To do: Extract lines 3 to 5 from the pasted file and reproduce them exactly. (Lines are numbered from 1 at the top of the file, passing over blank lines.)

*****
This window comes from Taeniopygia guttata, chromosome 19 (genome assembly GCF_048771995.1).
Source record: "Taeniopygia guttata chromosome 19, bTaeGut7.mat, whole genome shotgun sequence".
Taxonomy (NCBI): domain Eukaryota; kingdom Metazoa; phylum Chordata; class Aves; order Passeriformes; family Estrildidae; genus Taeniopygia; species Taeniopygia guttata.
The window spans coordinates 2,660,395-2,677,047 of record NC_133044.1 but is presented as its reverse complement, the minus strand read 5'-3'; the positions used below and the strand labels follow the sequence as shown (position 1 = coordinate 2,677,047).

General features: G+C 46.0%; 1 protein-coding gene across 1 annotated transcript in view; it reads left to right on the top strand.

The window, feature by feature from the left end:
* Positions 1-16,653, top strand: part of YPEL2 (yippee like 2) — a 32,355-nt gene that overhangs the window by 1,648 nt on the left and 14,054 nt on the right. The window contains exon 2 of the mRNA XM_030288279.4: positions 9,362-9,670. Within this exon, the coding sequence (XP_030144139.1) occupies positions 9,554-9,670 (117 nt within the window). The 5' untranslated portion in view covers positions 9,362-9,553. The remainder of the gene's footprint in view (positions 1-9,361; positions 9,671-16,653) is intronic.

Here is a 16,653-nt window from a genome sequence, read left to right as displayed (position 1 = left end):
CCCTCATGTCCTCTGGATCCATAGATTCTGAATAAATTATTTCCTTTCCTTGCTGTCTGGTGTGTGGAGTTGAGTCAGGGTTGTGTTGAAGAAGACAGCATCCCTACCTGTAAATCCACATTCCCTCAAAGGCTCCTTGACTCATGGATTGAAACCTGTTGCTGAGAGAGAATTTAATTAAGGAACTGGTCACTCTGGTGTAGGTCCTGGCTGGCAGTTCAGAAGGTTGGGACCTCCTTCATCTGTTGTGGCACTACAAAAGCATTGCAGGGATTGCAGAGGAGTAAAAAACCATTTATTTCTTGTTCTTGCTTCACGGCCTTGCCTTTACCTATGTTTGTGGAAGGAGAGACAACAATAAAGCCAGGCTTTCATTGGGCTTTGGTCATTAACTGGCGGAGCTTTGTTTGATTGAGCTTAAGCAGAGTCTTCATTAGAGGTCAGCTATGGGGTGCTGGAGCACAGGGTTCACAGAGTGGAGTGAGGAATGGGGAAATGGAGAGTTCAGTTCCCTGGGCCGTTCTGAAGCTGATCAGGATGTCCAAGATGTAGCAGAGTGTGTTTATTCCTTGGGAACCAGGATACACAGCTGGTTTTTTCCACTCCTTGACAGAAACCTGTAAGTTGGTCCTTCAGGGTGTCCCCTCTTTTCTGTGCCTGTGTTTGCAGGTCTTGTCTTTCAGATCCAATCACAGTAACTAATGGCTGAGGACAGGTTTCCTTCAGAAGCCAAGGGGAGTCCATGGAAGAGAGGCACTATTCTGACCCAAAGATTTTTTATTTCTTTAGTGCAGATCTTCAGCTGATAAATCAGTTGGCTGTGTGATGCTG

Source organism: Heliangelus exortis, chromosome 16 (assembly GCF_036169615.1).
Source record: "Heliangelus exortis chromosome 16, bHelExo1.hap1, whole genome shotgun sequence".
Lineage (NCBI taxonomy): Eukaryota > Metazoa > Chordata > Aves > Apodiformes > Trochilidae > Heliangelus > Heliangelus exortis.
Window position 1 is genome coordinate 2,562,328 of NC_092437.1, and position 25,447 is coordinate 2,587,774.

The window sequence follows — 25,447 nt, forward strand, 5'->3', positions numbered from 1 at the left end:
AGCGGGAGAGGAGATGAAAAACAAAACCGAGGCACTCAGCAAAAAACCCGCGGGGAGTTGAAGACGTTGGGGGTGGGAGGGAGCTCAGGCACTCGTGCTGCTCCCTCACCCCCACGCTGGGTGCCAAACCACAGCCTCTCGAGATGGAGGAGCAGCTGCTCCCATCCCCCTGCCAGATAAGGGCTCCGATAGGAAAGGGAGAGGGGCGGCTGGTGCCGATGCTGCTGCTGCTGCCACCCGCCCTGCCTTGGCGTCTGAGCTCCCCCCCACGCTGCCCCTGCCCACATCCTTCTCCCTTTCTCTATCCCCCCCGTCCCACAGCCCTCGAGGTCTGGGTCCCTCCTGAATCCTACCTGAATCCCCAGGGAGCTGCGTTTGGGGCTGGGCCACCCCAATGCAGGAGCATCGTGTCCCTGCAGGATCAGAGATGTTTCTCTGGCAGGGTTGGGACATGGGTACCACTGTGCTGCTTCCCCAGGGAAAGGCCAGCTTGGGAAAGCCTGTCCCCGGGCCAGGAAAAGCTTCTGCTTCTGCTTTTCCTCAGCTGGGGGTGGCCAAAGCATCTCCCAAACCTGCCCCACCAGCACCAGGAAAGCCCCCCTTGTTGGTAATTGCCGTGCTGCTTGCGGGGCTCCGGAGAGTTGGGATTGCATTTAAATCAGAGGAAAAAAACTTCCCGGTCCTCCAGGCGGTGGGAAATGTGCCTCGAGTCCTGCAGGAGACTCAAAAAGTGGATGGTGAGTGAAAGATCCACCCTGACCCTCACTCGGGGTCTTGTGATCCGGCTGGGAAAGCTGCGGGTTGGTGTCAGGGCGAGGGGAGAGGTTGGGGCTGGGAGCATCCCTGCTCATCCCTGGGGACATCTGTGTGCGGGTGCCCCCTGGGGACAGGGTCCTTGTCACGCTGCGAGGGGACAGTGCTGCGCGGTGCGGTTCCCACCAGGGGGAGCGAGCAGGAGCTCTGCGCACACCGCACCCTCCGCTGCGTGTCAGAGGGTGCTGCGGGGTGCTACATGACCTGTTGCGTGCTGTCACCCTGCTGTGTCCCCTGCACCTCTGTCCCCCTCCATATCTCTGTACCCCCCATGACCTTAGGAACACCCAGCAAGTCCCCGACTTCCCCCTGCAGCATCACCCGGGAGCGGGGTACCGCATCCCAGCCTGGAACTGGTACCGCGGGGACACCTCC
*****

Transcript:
Taxonomy (NCBI): domain Eukaryota; kingdom Metazoa; phylum Chordata; class Aves; order Passeriformes; family Estrildidae; genus Taeniopygia; species Taeniopygia guttata.
The window spans coordinates 2,660,395-2,677,047 of record NC_133044.1 but is presented as its reverse complement, the minus strand read 5'-3'; the positions used below and the strand labels follow the sequence as shown (position 1 = coordinate 2,677,047).

General features: G+C 46.0%; 1 protein-coding gene across 1 annotated transcript in view; it reads left to right on the top strand.